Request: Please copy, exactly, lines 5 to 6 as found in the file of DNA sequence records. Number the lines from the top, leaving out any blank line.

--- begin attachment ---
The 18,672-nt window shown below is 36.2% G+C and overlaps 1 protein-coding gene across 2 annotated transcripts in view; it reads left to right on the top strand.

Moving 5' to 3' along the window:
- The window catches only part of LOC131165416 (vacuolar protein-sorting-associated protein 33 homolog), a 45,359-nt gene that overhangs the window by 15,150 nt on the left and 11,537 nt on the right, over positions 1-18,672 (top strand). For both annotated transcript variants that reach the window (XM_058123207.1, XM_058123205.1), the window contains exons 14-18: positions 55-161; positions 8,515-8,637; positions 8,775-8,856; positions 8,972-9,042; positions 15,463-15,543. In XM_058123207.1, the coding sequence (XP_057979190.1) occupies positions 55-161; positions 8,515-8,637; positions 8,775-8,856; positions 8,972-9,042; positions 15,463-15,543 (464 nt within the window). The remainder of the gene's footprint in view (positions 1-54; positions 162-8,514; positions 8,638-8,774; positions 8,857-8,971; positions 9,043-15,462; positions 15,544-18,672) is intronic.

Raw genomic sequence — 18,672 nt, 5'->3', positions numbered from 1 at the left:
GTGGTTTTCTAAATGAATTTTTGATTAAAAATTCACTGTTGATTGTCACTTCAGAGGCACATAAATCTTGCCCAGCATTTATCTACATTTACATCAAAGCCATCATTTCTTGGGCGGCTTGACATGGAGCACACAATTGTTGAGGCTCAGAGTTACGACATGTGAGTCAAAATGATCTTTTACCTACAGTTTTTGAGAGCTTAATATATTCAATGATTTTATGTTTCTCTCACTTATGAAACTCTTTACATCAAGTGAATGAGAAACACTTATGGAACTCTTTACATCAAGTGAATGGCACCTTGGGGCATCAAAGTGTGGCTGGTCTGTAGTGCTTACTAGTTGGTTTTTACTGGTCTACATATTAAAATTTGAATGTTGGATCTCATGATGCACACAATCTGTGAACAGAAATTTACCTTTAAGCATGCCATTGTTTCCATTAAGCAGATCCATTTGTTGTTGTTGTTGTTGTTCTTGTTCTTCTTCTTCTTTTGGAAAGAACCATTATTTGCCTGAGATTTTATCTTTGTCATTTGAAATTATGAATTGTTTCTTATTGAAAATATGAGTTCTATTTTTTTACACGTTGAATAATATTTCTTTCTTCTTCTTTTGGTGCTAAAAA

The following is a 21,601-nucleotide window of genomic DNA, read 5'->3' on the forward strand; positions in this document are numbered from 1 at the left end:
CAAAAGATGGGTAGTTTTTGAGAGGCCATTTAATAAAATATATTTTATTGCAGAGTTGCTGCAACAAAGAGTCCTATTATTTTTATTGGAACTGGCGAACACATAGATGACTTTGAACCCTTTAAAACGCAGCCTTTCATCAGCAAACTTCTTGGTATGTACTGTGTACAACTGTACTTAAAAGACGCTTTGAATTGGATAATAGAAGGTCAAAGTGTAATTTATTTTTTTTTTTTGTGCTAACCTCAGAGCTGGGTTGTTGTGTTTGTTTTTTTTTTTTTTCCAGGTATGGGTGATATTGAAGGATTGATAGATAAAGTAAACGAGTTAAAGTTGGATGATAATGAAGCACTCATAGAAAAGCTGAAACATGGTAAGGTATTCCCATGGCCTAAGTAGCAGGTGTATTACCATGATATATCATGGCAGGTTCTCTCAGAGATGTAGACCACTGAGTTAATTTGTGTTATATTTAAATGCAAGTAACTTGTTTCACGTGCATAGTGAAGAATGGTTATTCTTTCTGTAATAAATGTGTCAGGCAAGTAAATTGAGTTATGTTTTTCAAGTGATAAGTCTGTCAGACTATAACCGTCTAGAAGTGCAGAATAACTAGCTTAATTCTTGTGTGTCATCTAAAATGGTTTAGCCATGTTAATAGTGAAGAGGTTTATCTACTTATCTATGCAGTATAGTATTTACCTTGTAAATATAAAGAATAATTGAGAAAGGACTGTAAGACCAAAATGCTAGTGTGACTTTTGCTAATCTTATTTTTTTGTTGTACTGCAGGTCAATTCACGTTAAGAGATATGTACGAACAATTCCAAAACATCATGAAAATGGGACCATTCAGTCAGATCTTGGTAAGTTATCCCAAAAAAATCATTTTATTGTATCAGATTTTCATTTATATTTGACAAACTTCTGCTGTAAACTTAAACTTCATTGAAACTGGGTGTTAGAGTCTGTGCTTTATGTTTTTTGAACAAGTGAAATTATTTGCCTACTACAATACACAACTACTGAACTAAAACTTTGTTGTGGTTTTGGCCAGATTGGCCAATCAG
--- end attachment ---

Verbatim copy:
GTGGTTTTCTAAATGAATTTTTGATTAAAAATTCACTGTTGATTGTCACTTCAGAGGCACATAAATCTTGCCCAGCATTTATCTACATTTACATCAAAGCCATCATTTCTTGGGCGGCTTGACATGGAGCACACAATTGTTGAGGCTCAGAGTTACGACATGTGAGTCAAAATGATCTTTTACCTACAGTTTTTGAGAGCTTAATATATTCAATGATTTTATGTTTCTCTCACTTATGAAACTCTTTACATCAAGTGAATGAGAAACACTTATGGAACTCTTTACATCAAGTGAATGGCACCTTGGGGCATCAAAGTGTGGCTGGTCTGTAGTGCTTACTAGTTGGTTTTTACTGGTCTACATATTAAAATTTGAATGTTGGATCTCATGATGCACACAATCTGTGAACAGAAATTTACCTTTAAGCATGCCATTGTTTCCATTAAGCAGATCCATTTGTTGTTGTTGTTGTTGTTCTTGTTCTTCTTCTTCTTTTGGAAAGAACCATTATTTGCCTGAGATTTTATCTTTGTCATTTGAAATTATGAATTGTTTCTTATTGAAAATATGAGTTCTATTTTTTTACACGTTGAATAATATTTCTTTCTTCTTCTTTTGGTGCTAAAAA

The following is a 21,601-nucleotide window of genomic DNA, read 5'->3' on the forward strand; positions in this document are numbered from 1 at the left end: